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Younger age of escalation of cardiovascular risk factors in Asian Indian subjects

Rajeev Gupta*, Anoop Misra, Naval K Vikram, Dimple Kondal, Shaon Sen Gupta, Aachu Agrawal and RM Pandey

BMC Cardiovascular Disorders 2009, 9:28  doi:10.1186/1471-2261-9-28

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The rate of change is more important than change itself

justin zaman   (2009-07-14 11:39)  University College London and Hospital email

Developing countries undergoing economic changes are now facing the phenomenon of the epidemiological transition, resulting in cardiovascular diseases being the leading cause of mortality in these countries, and resulting in increasing levels of disability. However, differences exist in this more recent epidemiological transition to that previously experienced by developed countries. Those in lower-income brackets have an increasingly high prevalence of risk factors, inconsistent with the notion these are diseases of affluence,  whilst cardiovascular deaths in the developing countries are occurring at an earlier age compared with developed countries, with adverse implications on the health of the workforce.

The term ‘transition’ implies the act of passing from one state to the next. I think this is not helpful in today’s climate. There is an overlap now, the so-called ‘double burden’. The phenomenon of rate of change may of greater importance. It took 200 years for the ‘West’ to develop, yet developing countries are doing it in decades. This rate of change can itself be harmful – as in the macro-economic field in which countries that adopt neo-liberal markets without adequate infrastructure are teetering (or have already as in the case of Argentina) on the brink of collapse. Witness the drastic public health situation with the rapid economic collapse of the Soviet Union. A rapid uptake of lifestyle factors that predispose to cardiovascular disease without adequate public knowledge, public health controls and secondary care is surely analogous to this.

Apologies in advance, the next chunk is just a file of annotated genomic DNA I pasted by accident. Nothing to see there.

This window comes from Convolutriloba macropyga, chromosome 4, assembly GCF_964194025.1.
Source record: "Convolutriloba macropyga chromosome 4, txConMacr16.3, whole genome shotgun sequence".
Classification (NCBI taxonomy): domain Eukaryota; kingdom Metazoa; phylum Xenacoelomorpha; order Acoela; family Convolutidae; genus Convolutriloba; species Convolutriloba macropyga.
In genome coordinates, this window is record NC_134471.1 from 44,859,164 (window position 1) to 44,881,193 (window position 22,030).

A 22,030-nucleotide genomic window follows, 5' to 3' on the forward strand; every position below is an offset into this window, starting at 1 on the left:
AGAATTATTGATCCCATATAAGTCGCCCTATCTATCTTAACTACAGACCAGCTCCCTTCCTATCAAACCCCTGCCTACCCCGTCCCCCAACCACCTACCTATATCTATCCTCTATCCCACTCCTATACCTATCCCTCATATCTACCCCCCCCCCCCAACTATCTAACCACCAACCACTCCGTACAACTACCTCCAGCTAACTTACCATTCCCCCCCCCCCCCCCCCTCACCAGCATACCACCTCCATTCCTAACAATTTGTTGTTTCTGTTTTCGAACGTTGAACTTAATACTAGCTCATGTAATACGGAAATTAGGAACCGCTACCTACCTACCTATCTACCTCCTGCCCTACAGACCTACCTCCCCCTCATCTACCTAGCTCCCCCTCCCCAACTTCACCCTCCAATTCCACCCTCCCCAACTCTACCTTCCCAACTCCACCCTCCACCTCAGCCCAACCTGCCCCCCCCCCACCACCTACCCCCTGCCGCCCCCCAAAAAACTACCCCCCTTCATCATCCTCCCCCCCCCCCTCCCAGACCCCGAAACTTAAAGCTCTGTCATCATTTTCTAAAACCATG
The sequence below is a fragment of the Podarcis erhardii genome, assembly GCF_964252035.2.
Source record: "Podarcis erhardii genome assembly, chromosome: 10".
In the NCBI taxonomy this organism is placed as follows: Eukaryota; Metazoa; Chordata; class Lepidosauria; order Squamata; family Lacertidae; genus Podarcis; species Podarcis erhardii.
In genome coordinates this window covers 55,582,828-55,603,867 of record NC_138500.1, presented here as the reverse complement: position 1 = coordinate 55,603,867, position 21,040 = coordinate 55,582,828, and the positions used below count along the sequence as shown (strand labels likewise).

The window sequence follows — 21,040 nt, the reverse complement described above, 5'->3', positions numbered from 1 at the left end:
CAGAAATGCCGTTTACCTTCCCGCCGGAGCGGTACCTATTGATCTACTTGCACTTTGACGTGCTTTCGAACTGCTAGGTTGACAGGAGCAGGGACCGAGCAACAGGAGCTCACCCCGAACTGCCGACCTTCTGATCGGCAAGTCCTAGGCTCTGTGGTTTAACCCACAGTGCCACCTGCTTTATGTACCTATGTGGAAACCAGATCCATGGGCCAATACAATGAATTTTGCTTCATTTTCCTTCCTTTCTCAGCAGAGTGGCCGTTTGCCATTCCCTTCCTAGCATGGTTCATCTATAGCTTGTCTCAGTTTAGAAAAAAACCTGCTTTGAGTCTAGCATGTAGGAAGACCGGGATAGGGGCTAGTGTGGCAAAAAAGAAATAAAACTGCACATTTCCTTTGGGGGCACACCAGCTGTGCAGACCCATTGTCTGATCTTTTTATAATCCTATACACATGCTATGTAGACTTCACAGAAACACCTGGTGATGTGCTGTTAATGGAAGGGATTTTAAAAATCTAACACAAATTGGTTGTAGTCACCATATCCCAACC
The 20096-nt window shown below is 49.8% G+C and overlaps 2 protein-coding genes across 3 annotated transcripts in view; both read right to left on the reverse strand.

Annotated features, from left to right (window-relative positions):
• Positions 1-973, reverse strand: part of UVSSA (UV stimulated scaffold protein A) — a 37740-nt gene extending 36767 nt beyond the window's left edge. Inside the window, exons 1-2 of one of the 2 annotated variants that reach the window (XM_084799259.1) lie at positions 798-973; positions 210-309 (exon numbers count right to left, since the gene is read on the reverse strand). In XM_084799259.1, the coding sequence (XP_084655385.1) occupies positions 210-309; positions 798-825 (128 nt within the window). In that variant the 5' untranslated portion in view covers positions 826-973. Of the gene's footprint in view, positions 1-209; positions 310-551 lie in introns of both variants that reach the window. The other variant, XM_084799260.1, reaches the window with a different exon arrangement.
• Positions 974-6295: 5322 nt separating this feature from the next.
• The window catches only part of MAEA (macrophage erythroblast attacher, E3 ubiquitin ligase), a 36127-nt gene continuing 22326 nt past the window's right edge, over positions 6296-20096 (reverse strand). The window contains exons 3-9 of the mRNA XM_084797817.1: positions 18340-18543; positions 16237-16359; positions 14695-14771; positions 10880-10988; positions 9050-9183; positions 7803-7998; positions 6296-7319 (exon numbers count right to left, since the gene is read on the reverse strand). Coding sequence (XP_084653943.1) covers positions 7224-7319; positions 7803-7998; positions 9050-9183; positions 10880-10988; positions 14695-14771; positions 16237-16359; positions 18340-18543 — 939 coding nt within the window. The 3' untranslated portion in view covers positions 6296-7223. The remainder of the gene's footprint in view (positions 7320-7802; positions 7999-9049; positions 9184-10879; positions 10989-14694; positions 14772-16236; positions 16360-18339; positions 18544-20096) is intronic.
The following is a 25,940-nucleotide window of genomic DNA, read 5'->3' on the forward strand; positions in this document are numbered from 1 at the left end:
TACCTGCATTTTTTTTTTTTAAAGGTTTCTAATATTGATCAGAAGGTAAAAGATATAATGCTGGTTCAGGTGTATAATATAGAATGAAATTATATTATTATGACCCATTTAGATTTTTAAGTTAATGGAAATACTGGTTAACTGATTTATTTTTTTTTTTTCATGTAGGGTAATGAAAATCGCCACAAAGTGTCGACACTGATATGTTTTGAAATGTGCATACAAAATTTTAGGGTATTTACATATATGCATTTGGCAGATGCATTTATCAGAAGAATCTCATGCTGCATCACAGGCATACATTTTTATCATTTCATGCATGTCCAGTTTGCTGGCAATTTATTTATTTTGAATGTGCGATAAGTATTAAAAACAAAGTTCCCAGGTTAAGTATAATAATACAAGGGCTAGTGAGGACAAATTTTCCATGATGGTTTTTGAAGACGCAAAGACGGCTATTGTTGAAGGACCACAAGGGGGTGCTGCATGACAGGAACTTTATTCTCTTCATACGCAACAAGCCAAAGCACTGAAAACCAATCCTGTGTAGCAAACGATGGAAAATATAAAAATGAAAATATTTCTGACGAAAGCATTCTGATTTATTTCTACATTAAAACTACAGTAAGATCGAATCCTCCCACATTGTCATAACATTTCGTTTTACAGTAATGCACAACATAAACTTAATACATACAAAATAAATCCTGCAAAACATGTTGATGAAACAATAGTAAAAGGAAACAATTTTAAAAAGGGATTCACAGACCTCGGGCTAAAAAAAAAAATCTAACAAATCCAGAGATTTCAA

The rates of increase of non-communicable diseases are much higher in developing countries – this is due to a number of factors but broadly is down to the fact that countries are industrializing more quickly, partly as a result of the forces of globalisation - we live in an ever-faster society.  However, what we should also consider is that the rate of decline of communicable disease is slower. We can ruminate over why the rates differ – but why is it that communicable diseases are only slowly declining in the developing world?

Rather than trying to ‘stem’ an epidemic of non-communicable disease, we need to slow uptake of lifestyles that encourage it – as I think sadly we will never truly be able to stem it. Japan’s low rate of coronary disease is due to their slow uptake of Western diets and smoking, and now as cardiovascular risk factors slowly increase, they have the healthcare infrastucture in place to combat it. This paper shows an alarmingly fast trend that may soon be replicated all over the developing world.

Those in communicable and non-communicable disease must work together to change policy. The rate of increase of uptake of non-communicable disease risk factors must decline parallel to the rate of decline of communicable disease must also be quicker.

Competing interests

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